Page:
The Doggie Dilemma

"Did you say treat?"
Photo by Ann Marie Wilson

Dear Advice Town,

I am desperately debating whether or not I should get a dog. I’ve wanted one for years now, and the urge has only gotten more fierce.
Yours Truly,
How much is that doggy in the window?
Oh, the cuddles! The licks! The tricks! The adorable pics! These are just some of the beautiful heart-bursting rewards of being a dog owner. When you erupt through the doors of your apartment after your excruciating workday, your fluffy soulmate will welcome you with a wagging tail, slobbering tongue, and absolutely no complaints about the dirty dishes in the sink. Need an excuse to go to the park, get some fresh air, and meet new puppy lovin pet owners? Not anymore. Your canine friend will gain the admiration of the free world, carry out a wicked game of Frisbee, share your picnic lunch, and settle it all with a snuggle at the end of your Saturday play date.
Isn’t this doggy dilemma a no-brainer? Is this perhaps too positive to be true? Sit down, glue your eyeballs to the screen, and sip on some reality for a cold-hearted moment.
If you can get through this doggy doom list, and still can’t wait to take a trip to the shelter or breeder, then you will know your answer.

  • Now that you are a grown up with dumb responsibilities and social obligations, a dog will only complicate your nine to five grind and your weekend warrior ways. Often, as adults we fondly remember having a dog when we were children. However, we so easily lose sight of the bitter truth in our nostalgic haze. That in fact, it was our parents who actually raised, fed, paid for, and cared for the family dog during our youth.
  • For example, I had no idea that it was necessary to let our nine-week-old puppy out of her crate every three hours to go potty. This INCLUDES during those weary work hours, and worse, SLEEPING HOURS. Say goodnight to a good night’s sleep!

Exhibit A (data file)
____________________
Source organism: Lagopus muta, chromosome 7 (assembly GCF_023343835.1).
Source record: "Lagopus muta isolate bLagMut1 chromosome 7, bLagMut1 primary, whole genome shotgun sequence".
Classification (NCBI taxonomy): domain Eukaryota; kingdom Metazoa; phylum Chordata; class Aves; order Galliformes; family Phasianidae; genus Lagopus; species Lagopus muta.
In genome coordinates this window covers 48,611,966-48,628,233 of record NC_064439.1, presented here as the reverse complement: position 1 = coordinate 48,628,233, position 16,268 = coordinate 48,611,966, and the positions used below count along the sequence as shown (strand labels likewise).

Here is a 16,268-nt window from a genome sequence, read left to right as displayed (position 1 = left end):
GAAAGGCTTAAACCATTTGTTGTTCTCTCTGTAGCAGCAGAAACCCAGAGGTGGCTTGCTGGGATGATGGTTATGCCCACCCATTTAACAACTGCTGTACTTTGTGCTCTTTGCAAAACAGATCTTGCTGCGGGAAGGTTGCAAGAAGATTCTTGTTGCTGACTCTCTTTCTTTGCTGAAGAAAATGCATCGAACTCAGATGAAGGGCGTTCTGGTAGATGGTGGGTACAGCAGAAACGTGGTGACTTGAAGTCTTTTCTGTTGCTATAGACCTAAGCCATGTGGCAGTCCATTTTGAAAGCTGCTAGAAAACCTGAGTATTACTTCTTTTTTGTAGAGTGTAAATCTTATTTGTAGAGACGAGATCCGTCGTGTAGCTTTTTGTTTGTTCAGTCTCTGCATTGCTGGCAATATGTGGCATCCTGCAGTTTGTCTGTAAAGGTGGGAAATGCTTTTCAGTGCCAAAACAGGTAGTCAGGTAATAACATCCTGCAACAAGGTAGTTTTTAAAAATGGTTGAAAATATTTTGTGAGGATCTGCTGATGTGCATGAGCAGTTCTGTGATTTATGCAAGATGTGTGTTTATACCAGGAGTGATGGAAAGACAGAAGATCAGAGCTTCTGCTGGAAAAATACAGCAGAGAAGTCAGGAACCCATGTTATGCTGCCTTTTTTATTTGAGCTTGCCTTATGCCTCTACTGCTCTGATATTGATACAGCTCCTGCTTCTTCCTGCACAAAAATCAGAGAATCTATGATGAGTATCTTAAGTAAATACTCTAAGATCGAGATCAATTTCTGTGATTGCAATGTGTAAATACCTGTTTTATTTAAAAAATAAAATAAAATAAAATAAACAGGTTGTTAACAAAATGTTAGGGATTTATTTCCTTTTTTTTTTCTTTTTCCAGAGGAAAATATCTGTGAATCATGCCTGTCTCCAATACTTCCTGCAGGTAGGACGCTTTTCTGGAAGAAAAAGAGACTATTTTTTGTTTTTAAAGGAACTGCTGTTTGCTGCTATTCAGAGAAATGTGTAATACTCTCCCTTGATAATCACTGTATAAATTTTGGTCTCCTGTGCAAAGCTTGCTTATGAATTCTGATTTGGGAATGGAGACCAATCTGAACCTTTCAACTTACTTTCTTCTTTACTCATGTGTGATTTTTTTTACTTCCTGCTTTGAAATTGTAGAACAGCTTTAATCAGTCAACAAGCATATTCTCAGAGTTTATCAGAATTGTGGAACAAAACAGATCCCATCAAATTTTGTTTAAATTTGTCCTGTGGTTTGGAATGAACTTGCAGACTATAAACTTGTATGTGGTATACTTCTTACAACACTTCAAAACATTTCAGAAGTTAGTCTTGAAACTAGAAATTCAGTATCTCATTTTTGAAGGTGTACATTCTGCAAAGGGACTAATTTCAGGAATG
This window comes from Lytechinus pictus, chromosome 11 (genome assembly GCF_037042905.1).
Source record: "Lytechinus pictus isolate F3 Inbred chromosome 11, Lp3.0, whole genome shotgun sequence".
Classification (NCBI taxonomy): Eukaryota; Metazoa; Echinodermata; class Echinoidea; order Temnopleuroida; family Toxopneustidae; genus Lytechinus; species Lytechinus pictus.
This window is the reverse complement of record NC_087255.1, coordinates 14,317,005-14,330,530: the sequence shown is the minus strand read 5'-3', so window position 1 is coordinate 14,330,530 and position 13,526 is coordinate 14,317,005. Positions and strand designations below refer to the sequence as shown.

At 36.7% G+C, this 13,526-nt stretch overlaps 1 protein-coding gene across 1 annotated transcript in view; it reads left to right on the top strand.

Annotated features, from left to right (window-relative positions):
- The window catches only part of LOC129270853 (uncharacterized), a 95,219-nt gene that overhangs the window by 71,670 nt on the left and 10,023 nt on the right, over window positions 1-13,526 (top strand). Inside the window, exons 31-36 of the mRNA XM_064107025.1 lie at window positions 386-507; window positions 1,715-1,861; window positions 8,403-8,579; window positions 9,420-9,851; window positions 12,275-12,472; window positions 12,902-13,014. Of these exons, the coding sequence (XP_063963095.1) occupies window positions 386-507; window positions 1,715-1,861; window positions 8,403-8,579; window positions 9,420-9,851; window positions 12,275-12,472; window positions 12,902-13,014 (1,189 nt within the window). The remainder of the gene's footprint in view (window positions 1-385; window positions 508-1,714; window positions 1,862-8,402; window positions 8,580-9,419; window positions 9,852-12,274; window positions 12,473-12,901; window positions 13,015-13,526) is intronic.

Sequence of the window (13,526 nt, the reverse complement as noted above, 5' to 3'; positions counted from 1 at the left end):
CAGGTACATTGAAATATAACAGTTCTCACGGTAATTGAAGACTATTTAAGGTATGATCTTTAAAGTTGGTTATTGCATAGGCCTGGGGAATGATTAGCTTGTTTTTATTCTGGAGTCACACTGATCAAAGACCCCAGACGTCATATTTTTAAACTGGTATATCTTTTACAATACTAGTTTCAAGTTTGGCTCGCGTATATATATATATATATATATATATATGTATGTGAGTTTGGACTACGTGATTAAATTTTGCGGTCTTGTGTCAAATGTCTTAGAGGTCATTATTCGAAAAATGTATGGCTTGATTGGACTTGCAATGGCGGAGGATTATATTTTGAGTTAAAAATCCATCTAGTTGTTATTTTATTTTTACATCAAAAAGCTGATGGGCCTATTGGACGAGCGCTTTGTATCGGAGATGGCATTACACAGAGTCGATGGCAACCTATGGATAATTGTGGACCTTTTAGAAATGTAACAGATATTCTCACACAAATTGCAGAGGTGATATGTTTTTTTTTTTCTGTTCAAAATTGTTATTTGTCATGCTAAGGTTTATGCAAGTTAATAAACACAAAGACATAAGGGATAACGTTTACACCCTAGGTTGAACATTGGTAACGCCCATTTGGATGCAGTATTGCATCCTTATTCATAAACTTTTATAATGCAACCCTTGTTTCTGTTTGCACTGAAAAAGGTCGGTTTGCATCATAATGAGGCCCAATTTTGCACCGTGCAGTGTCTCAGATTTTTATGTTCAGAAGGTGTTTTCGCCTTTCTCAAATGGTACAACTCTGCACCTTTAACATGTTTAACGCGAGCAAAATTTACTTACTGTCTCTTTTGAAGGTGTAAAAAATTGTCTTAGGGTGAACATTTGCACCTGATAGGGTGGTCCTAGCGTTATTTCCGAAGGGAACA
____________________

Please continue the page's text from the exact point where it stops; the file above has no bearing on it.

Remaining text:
• Be sure to research the best dog breed that will suit your personality. If you are a bit of a neat freak and find yourself screaming, “whose hair is this?” Then you might want to choose a dog that won’t carpet your wooden floors with their shaggy mane, drool on your fresh pressed pant suit, and fart constantly when you are trying to impress late night company.
  • Depending on the breed, and your personal preference, you could be running five miles at five in the morning. Sounds like a nightmare to me. But I guarantee this is someone’s dream set up. Dogs have personalities. Some dogs will nuzzle you all night, and others want a pat on the head and the foot of the bed. Breed descriptions are indicators of a dog’s characteristics but they are not always correct. Choose wisely.


  • Some people have found a way to bring their unbridled bestie on the road with them. I am envious of those people. I keep promising myself and everyone who will listen that I will train my dogs to love the open road but as of yet, they whine, drool, bark, and pace constantly in the car. Then my heart drops and my voice screeches as they dart out the car door when we have finally arrived at our destination.
  • Traveling by air? Can your pet fit in a carrier in the tiny cramped seat in front of you for $100.00 bucks extra? If not, do you want to drug your pet and have them fly below with giant luggage and lack of temperature control?  

Once you bring your pup home, you will love it to pieces. Sure there will be waves of intermittent remorse when you have to shell out seventy-five bucks for pet lodging, a random vet bill obliterates your shopping spree dreams, the smell of poop invades your unsuspecting nostrils, or balls of hair cover your newly washed sheets, but there is something almost magical about that speckled wagging tail, the pure unadulterated excitement, and the constant surprises they bestow upon your life.
There is a scene in “The Last Man on Earth,” when Carol weighs the negatives and positives of having a child in the current state of the world. There is no running water, no electricity, and only a few questionable people alive to propagate human life. Her only positive on the list? “But it’s a baby!”
This scene sums up my feelings when considering having a dog. If you feel you are in a considerably comfortable place in your life, you can afford pet care, and regular vet visits, then throw caution to the wind and chose your mate for the next couple of decades.
Until you make your ultimate decision, be sure to do your research.You can always volunteer at a dog shelter or dog sit for awhile, before you decide to sign on the dotted line.
I do know this. You will never regret getting your dog.

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